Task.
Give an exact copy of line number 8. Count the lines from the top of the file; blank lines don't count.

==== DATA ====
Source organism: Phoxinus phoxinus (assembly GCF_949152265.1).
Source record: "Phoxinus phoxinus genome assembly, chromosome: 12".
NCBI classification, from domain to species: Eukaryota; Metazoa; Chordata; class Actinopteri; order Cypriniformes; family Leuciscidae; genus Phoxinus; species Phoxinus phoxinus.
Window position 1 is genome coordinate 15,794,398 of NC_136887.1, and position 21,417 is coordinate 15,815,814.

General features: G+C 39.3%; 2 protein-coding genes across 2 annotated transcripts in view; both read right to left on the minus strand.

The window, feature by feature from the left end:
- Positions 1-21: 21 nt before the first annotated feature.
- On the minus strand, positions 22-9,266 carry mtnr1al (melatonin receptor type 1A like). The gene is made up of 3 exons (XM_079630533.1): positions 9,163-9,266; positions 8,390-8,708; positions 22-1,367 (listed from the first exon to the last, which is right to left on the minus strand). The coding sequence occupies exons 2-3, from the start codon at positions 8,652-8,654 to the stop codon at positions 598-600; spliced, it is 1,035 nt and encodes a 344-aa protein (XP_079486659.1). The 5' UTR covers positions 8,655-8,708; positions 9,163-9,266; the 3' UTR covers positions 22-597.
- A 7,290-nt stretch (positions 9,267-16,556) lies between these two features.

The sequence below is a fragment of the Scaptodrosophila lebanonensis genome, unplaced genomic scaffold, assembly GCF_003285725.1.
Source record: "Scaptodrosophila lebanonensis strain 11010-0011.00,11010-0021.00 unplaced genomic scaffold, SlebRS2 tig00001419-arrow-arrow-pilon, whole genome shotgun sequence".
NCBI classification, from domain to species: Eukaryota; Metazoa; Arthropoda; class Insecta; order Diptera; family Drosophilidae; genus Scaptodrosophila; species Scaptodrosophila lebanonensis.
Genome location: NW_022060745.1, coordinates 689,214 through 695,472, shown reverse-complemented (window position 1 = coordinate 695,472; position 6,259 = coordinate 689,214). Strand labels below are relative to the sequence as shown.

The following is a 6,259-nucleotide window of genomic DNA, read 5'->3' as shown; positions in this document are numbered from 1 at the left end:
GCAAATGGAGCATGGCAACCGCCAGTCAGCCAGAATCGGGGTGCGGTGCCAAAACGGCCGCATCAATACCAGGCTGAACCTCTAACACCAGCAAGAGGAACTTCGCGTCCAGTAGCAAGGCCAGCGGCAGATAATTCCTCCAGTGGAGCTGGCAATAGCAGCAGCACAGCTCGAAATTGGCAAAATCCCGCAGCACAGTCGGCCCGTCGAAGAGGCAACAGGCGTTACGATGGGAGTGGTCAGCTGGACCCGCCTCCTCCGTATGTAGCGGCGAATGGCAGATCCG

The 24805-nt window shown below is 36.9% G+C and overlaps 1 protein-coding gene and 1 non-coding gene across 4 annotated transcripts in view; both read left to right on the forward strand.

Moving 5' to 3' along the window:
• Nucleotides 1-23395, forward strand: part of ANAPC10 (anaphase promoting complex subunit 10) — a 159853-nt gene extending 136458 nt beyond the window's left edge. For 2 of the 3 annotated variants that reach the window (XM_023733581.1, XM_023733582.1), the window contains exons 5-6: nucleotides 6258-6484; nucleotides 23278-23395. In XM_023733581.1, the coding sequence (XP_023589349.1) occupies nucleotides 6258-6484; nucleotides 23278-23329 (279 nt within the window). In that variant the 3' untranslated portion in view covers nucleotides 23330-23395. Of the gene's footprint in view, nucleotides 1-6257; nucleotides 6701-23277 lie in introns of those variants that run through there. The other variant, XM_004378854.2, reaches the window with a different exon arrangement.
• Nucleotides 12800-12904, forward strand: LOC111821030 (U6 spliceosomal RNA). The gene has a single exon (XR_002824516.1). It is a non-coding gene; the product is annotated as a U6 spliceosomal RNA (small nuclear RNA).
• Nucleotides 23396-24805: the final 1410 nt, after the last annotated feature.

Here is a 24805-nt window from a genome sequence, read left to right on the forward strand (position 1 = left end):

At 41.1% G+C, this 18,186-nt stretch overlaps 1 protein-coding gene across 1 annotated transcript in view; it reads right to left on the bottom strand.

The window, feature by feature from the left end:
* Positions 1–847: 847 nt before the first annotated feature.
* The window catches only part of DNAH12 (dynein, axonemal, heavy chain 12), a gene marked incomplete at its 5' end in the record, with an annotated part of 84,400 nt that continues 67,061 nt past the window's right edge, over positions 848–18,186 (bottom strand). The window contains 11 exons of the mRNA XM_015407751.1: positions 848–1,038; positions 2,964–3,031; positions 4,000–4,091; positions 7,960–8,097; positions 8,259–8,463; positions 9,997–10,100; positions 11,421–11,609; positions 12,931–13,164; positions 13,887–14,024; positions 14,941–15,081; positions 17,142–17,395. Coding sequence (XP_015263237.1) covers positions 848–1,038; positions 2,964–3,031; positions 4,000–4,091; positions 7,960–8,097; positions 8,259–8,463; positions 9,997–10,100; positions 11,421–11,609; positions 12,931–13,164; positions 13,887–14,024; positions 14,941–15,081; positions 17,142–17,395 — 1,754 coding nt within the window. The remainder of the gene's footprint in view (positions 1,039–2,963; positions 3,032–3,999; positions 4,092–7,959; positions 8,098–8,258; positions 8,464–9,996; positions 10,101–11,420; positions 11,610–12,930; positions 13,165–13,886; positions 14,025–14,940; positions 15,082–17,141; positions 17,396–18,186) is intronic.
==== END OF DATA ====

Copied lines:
- On the minus strand, positions 22-9,266 carry mtnr1al (melatonin receptor type 1A like). The gene is made up of 3 exons (XM_079630533.1): positions 9,163-9,266; positions 8,390-8,708; positions 22-1,367 (listed from the first exon to the last, which is right to left on the minus strand). The coding sequence occupies exons 2-3, from the start codon at positions 8,652-8,654 to the stop codon at positions 598-600; spliced, it is 1,035 nt and encodes a 344-aa protein (XP_079486659.1). The 5' UTR covers positions 8,655-8,708; positions 9,163-9,266; the 3' UTR covers positions 22-597.